This is how it happens, when you enter a domain into the web browser, the resolver sends a query to find the corresponding IP address. Learn more in the step-by-step process of DNS resolver given below.

  • Initiation: When you enter a domain name into the browser, the resolver initiates a DNS query.
  • Querying DNS Servers: The resolver will first check its local cache whether it has already stored the IP address for the requested domain. If it is not there, it will proceed further to contact a series of DNS servers to gather the information.
  • Recursive Query: The resolver typically starts by querying a recursive DNS server. Recursive DNS servers are responsible for navigating the DNS hierarchy and finding the authoritative DNS server for the requested domain.

Here you might get confused between recursive Query and Recursive DNS resolver. The recursive query refers to the request made by the client such as the user’s computer to the DNS resolver asking for the DNS information and expects complete resolution.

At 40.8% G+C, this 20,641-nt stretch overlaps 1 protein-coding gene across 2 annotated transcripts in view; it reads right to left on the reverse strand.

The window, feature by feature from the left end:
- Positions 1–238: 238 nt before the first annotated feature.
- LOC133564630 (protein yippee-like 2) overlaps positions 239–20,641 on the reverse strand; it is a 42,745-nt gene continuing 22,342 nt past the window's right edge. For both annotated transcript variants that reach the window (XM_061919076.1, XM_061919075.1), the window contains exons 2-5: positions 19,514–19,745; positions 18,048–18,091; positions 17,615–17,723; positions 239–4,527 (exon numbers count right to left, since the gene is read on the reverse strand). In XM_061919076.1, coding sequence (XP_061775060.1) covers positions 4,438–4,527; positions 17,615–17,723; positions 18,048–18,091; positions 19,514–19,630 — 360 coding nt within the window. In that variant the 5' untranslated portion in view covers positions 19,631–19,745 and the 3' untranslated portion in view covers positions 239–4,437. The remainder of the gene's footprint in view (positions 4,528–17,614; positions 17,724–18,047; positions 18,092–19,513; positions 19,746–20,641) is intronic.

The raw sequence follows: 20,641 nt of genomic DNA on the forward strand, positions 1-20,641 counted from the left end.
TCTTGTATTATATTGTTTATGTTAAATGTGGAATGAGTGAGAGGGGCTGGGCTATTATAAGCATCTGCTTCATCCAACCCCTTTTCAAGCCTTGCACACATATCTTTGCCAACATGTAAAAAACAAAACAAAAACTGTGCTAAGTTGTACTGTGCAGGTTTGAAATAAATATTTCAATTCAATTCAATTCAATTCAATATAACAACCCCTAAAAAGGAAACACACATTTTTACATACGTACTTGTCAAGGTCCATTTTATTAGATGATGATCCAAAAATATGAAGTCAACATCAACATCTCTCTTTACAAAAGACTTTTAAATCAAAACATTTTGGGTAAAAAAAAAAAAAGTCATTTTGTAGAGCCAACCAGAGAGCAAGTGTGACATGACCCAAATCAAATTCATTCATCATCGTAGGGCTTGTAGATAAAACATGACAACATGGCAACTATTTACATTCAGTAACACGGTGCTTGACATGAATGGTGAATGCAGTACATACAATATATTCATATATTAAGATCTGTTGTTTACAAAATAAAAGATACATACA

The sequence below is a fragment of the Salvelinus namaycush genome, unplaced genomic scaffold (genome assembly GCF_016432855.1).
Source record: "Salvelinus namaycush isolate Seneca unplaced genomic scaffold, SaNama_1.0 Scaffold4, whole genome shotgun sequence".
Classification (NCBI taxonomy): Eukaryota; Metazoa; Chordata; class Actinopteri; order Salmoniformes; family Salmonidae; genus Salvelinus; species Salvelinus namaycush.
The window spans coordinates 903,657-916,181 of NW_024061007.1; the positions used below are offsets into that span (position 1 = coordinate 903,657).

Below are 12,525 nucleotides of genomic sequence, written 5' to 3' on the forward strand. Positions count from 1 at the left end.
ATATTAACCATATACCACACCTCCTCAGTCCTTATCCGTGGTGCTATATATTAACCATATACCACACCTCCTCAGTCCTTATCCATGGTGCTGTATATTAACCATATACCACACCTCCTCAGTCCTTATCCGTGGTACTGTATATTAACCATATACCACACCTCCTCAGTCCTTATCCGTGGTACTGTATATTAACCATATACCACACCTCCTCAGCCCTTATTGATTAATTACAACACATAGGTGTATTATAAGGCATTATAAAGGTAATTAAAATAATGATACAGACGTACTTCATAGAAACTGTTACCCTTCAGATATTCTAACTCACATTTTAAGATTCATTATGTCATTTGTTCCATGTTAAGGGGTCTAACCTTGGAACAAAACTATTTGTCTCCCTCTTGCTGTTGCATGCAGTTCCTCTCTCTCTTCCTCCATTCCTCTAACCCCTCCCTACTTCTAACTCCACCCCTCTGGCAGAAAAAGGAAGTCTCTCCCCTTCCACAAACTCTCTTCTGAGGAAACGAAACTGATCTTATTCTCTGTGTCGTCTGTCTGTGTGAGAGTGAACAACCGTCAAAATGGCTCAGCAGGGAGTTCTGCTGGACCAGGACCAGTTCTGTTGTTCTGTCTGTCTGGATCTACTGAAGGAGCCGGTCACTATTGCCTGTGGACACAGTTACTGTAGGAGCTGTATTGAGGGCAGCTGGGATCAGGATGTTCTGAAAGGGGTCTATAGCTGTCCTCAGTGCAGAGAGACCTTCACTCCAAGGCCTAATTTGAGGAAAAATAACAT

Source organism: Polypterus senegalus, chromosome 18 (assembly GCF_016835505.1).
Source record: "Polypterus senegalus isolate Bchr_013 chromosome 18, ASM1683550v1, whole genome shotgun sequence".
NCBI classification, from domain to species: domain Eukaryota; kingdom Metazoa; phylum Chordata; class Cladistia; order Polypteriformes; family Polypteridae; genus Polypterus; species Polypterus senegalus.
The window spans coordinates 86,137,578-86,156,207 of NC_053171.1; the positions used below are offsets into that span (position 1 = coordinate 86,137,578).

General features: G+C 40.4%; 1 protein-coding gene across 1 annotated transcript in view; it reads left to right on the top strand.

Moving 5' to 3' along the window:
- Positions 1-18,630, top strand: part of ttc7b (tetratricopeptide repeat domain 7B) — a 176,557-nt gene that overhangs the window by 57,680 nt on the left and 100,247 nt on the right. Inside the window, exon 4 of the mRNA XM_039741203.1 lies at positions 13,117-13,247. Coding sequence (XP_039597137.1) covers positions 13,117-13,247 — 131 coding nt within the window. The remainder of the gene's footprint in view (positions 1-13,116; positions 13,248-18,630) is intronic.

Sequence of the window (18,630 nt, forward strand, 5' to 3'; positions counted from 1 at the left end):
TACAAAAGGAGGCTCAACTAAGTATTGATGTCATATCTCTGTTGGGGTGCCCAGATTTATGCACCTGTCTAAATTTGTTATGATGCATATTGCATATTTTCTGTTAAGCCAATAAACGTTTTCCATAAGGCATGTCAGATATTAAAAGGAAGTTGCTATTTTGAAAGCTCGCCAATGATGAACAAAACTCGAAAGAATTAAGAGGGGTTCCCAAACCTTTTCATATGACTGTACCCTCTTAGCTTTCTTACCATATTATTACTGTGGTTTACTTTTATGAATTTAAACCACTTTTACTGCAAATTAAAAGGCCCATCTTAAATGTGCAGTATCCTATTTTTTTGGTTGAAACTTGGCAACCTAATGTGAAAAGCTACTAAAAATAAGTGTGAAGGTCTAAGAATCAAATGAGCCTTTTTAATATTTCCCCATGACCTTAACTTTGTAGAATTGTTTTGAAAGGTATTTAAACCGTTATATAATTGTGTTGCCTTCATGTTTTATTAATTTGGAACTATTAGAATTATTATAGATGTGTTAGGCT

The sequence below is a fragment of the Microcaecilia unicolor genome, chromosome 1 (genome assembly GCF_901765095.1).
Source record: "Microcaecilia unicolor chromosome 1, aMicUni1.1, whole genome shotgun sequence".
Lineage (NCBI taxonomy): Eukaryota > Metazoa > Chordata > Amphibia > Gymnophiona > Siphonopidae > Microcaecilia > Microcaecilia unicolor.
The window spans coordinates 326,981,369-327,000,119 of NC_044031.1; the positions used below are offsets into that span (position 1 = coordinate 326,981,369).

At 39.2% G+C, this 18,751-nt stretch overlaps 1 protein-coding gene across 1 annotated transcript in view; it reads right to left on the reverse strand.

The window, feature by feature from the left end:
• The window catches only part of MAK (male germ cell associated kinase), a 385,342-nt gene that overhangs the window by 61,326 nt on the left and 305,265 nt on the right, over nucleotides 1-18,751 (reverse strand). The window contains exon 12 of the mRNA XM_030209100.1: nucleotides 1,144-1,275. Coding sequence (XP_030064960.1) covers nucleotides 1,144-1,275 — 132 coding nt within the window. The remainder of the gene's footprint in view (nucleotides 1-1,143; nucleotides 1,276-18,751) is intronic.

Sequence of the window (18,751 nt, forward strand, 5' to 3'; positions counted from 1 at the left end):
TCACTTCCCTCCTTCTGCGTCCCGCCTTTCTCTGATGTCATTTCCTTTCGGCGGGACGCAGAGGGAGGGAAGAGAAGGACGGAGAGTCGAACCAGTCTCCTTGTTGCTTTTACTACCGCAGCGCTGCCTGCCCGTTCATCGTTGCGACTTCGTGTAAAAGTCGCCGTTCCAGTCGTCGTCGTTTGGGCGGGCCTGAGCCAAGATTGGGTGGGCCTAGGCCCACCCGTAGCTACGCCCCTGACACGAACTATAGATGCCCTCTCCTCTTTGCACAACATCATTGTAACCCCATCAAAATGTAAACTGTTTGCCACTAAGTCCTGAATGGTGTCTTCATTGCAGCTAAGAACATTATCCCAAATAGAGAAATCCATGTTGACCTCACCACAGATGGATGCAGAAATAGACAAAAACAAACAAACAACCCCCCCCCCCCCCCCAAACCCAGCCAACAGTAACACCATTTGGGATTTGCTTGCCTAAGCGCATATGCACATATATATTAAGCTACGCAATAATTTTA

DNS Record Request Sequence
DNS Record Request Sequence

Whereas, the DNS recursive resolver is like a server that finds and fetches the necessary DNS information to complete the resolution process.

  • Authoritative Query: After that the recursive DNS server will in turn query authoritative DNS servers to get the particular IP address corresponding to the requested domain.
  • Caching: Once the IP address is fetched, it is stored in the resolver’s cache for a certain period. This mechanism is very helpful in reducing the time to resolve subsequent queries for the same domain again and again and hence improves efficiency.
  • Response: At last, the resolver returns the IP address to the requested application and allows it to establish a connection with the server or resource.

Types of DNS queries

There are three main types of DNS queries,